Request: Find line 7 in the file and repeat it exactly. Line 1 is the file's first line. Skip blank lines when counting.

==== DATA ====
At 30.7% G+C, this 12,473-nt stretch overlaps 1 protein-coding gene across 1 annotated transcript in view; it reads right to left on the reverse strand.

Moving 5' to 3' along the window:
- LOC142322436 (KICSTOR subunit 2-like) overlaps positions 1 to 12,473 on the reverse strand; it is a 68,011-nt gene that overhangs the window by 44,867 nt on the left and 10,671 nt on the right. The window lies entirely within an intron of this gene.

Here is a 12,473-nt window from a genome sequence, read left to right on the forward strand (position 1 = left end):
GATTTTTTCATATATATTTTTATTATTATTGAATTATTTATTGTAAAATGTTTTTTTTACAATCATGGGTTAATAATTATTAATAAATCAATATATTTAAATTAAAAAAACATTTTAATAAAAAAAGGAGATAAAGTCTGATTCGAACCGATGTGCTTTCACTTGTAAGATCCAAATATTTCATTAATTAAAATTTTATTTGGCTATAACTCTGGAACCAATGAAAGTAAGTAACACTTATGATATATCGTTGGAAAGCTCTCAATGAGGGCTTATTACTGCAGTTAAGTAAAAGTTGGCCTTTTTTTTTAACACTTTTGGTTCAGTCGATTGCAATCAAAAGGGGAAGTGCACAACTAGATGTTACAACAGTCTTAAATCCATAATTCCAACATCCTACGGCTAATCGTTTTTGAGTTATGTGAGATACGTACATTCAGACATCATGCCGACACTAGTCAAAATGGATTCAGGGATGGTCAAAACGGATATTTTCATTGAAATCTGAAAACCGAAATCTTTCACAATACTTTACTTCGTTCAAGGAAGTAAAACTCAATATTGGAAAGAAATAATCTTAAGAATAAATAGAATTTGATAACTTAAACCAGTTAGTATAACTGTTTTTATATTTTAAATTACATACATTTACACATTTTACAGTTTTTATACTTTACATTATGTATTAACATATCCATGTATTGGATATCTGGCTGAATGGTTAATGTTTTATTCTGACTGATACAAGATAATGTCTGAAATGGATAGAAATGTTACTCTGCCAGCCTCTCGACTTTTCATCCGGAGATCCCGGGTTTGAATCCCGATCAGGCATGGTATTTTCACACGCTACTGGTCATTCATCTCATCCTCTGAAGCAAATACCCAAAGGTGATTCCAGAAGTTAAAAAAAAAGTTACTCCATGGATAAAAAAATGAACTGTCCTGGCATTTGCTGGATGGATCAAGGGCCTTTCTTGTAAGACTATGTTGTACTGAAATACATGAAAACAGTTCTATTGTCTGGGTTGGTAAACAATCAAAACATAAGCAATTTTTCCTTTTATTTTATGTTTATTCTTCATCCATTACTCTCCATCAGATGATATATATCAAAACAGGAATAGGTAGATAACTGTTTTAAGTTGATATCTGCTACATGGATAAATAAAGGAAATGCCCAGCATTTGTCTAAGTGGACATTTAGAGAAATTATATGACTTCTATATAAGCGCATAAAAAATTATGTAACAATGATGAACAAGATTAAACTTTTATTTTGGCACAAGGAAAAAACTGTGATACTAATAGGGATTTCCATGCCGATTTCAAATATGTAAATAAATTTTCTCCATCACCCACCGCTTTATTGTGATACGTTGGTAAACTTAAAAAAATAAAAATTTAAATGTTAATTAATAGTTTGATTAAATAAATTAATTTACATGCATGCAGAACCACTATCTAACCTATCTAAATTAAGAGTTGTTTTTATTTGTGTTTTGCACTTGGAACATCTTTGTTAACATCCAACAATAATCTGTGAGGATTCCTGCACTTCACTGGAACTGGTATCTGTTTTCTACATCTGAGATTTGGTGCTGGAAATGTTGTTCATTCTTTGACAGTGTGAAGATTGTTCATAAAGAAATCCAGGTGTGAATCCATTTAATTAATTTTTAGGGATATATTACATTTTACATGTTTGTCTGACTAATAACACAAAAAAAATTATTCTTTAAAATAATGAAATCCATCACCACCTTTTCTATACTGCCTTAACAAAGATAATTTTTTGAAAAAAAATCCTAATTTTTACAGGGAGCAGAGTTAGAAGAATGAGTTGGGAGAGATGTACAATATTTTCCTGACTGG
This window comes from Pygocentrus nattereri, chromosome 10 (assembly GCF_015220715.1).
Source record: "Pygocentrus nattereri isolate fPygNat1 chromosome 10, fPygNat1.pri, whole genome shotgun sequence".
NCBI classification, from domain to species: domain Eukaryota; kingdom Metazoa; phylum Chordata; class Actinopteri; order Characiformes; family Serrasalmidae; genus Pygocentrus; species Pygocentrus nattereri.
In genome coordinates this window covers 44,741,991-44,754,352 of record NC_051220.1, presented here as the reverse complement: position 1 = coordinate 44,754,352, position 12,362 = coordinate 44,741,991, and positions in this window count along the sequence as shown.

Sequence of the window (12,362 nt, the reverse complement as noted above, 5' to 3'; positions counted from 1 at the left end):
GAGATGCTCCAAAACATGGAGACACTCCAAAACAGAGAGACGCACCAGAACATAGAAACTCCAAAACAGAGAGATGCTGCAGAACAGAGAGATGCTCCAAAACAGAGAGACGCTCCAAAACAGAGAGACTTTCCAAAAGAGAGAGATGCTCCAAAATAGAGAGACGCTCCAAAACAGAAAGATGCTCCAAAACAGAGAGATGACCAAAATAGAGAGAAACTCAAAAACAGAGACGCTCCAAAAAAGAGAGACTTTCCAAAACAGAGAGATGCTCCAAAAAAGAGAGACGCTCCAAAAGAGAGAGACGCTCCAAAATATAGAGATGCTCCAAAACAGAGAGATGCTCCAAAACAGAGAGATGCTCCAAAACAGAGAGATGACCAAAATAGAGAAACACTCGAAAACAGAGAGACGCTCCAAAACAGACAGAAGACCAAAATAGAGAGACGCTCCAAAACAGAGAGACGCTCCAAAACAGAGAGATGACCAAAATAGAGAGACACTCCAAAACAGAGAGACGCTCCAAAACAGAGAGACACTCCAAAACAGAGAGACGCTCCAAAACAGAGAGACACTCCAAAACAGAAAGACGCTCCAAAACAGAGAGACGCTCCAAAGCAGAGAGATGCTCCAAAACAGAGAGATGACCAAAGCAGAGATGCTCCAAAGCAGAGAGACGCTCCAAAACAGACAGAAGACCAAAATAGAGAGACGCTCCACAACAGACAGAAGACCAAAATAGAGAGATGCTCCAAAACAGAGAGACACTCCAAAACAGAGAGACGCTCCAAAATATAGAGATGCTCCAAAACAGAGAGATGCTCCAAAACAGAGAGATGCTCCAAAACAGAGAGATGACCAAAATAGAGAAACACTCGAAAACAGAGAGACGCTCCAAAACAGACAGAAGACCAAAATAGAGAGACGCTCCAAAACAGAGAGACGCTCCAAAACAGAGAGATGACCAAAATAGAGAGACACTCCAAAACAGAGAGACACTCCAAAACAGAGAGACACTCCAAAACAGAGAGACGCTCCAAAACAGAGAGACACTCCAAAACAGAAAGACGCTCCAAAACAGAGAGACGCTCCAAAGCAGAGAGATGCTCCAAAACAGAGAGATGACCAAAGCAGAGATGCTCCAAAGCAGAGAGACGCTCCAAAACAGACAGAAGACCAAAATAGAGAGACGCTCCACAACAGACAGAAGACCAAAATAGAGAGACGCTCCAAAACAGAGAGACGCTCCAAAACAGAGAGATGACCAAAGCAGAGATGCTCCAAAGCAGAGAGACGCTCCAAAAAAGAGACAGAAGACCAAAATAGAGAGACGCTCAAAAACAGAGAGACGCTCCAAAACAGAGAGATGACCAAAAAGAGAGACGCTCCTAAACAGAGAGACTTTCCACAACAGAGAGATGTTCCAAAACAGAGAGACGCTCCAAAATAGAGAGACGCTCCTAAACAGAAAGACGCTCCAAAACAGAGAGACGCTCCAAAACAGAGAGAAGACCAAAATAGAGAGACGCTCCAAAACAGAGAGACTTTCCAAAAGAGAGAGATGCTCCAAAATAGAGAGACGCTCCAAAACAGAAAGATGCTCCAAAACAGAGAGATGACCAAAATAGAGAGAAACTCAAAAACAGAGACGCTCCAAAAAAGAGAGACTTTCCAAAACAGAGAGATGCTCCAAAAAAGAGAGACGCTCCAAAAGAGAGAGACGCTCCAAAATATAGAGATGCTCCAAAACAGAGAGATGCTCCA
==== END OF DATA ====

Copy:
Source record: "Pygocentrus nattereri isolate fPygNat1 chromosome 10, fPygNat1.pri, whole genome shotgun sequence".